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'Romeo and Juliet' Quotes

William Shakespeare's Famous Play

By

Romeo and Juliet

Romeo and Juliet - 1870 oil painting by Ford Madox Brown

Public Domain
Romeo and Juliet is a play about star-crossed lovers. The play is one of the most famous works by William Shakespeare. Lovers (Romeo and Juliet) are caught between two worlds, as their families feud to the death. Fights, witty lines, secret marriages, and untimely deaths--the play is unforgettable! Here are a few lines from Romeo and Juliet.
  • "One fairer than my love? The all-seeing sun
    Ne'er saw her match since first the world begun."
    - William Shakespeare, Romeo and Juliet, 1.2
     
  • "For you and I are past our dancing days"
    - William Shakespeare, Romeo and Juliet, 1.5
     
  • "O! she doth teach the torches to burn bright"
    - William Shakespeare, Romeo and Juliet, 1.5
     
  • "Did my heart love till now? Forswear it, sight!/ For I ne'er saw true beauty till this night."
    - William Shakespeare, Romeo and Juliet, 1.5
     
  • "It seems she hangs upon the cheek of night like a rich jewel in an Ethiope's ear"
    - William Shakespeare, Romeo and Juliet, 1.5
     
  • "O Romeo, Romeo! wherefore art thou Romeo?
    Deny thy father and refuse thy name.
    Or if thou wilt not, be but sworn my love
    And I'll no longer be a Capulet."
    - William Shakespeare, Romeo and Juliet, 2.2
     
  • "It is the east, and Juliet is the sun"
    - William Shakespeare, Romeo and Juliet, 2.2
     
  • "Good Night, Good night! Parting is such sweet sorrow, that I shall say good night till it be morrow."
    - William Shakespeare, Romeo and Juliet, 2.2
     
  • "What's in a name? That which we call a rose by any other name would smell as sweet"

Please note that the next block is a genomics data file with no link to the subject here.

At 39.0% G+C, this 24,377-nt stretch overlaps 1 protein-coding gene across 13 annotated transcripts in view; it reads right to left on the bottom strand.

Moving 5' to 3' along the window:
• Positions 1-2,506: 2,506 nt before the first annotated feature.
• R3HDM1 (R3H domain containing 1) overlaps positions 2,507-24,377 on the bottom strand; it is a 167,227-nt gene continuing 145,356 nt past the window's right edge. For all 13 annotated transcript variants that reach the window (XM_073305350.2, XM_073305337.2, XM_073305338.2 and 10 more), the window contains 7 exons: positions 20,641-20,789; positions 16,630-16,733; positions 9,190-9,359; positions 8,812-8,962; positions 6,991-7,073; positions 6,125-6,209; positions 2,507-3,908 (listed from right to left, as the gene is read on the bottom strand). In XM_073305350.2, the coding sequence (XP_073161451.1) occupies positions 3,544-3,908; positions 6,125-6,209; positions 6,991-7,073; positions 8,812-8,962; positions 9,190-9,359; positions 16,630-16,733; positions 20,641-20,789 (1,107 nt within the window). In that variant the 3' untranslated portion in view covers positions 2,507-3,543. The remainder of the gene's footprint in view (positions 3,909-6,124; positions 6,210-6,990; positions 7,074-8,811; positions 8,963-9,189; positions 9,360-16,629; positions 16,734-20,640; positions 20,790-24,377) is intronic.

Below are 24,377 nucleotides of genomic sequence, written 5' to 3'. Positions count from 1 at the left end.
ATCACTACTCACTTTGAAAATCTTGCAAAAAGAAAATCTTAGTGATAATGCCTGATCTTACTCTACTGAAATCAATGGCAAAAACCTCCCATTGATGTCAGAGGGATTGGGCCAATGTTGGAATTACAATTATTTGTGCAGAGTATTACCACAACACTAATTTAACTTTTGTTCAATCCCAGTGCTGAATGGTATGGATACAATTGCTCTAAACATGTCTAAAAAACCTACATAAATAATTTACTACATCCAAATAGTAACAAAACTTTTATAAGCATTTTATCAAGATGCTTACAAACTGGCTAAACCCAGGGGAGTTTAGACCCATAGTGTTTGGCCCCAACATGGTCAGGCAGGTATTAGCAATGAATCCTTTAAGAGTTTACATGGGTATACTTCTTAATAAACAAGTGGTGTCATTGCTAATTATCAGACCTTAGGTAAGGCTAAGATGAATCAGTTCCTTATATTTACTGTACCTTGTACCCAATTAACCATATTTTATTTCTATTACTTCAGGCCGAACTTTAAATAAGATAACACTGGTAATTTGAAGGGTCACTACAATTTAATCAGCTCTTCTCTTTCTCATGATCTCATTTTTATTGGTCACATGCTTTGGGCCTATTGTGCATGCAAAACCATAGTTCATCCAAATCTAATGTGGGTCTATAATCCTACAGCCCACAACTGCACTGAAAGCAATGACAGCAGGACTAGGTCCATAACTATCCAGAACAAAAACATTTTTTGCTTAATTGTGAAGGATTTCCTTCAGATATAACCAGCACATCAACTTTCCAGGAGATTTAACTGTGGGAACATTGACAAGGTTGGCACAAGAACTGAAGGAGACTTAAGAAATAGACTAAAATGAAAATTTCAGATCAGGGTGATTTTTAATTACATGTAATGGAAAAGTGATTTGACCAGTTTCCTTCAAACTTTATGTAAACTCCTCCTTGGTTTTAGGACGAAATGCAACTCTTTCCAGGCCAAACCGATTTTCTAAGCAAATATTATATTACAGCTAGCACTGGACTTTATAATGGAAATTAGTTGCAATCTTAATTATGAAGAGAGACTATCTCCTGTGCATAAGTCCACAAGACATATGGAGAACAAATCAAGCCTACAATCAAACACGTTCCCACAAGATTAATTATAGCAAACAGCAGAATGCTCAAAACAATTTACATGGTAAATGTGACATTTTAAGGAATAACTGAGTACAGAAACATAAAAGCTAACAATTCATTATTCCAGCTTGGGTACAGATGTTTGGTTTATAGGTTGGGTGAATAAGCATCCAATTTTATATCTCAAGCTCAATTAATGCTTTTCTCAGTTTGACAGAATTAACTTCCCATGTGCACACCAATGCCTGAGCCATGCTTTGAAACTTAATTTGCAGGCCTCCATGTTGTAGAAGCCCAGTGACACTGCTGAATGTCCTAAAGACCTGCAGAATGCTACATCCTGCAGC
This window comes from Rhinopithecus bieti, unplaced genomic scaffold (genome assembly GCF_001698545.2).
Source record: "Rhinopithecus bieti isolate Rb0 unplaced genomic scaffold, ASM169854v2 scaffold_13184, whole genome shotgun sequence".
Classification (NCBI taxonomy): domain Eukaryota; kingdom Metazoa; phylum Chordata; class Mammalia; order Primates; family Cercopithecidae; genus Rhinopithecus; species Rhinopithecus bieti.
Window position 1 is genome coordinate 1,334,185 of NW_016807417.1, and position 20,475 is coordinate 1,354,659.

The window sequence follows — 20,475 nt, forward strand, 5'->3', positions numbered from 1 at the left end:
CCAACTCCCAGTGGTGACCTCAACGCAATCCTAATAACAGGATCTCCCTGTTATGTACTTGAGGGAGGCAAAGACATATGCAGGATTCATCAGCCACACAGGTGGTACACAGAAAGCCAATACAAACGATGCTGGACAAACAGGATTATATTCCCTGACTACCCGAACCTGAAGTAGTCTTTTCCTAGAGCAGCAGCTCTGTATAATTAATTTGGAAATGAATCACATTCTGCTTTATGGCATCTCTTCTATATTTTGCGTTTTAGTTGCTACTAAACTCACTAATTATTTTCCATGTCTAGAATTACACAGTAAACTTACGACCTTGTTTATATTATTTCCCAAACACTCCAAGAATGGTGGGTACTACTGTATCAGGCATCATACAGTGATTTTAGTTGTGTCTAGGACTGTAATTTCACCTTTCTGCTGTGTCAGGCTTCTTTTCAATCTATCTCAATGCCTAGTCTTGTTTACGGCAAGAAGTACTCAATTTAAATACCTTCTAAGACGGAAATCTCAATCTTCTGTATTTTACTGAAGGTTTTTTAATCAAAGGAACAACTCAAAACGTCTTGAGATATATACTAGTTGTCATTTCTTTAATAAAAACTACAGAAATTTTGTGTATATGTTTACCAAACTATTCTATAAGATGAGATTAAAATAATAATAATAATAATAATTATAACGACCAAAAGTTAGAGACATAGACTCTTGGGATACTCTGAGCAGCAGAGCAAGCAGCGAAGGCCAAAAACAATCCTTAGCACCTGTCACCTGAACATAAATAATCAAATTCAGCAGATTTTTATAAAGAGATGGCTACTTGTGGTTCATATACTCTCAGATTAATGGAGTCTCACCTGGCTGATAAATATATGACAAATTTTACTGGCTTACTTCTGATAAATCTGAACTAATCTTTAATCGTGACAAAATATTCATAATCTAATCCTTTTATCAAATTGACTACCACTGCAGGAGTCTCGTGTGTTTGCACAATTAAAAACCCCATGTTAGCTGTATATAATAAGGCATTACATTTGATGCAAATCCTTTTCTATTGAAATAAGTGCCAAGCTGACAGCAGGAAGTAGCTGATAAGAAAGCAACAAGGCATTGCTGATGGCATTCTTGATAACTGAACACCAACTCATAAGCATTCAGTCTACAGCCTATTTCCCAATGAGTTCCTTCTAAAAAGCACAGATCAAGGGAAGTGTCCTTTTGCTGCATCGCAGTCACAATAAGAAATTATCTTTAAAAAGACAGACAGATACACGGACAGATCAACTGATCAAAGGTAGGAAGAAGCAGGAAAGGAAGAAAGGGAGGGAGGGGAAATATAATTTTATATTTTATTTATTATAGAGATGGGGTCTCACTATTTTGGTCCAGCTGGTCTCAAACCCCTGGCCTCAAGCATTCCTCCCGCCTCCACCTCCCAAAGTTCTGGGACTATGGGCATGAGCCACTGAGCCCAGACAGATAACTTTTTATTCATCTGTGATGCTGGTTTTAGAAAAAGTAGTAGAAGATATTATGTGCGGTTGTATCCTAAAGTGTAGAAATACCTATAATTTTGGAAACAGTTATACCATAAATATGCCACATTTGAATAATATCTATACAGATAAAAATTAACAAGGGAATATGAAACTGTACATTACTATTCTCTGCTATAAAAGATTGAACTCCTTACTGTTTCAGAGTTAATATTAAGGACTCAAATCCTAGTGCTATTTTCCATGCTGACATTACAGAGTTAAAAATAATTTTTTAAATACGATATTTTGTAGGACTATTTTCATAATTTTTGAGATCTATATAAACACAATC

- William Shakespeare, Romeo and Juliet, 2.2
     
  • "See, how she leans her cheek upon her hand!
    O that I were a glove upon that hand,
    that I might touch that cheek!"
    - William Shakespeare, Romeo and Juliet, 2.2
     
  • "Wisely and slow; they stumble that run fast"
    - William Shakespeare, Romeo and Juliet, 2.3
     
  • "These violent delights have violent ends
    And in their triumph die, like fire and powder,
    Which as they kiss consume."
    - William Shakespeare, Romeo and Juliet, 2.3
     
  • "A plague o' both your houses!"
    - William Shakespeare, Romeo and Juliet, 3.1
     
  • "This day's black fate on more days doth depend:
    This but begins the woe others must end."
    - William Shakespeare, Romeo and Juliet, 3.1
     
  • "Romeo is banished,
    There is no end, no limit, measure, bound,
    In that word's death. No words can that woe sound."
    - William Shakespeare, Romeo and Juliet, 3.2
     
  • "Tis torture, and not mercy. Heaven is here
    Where Juliet lives, and every cat and dog
    And little mouse, every unworthy thing,
    Live here in heaven and may look on her,
    But Romeo may not."
    - William Shakespeare, Romeo and Juliet, 3.3
     
  • "Methinks I see thee, now thou art so low,
    As one dead in the bottom of a tomb."
    - William Shakespeare, Romeo and Juliet, 3.5
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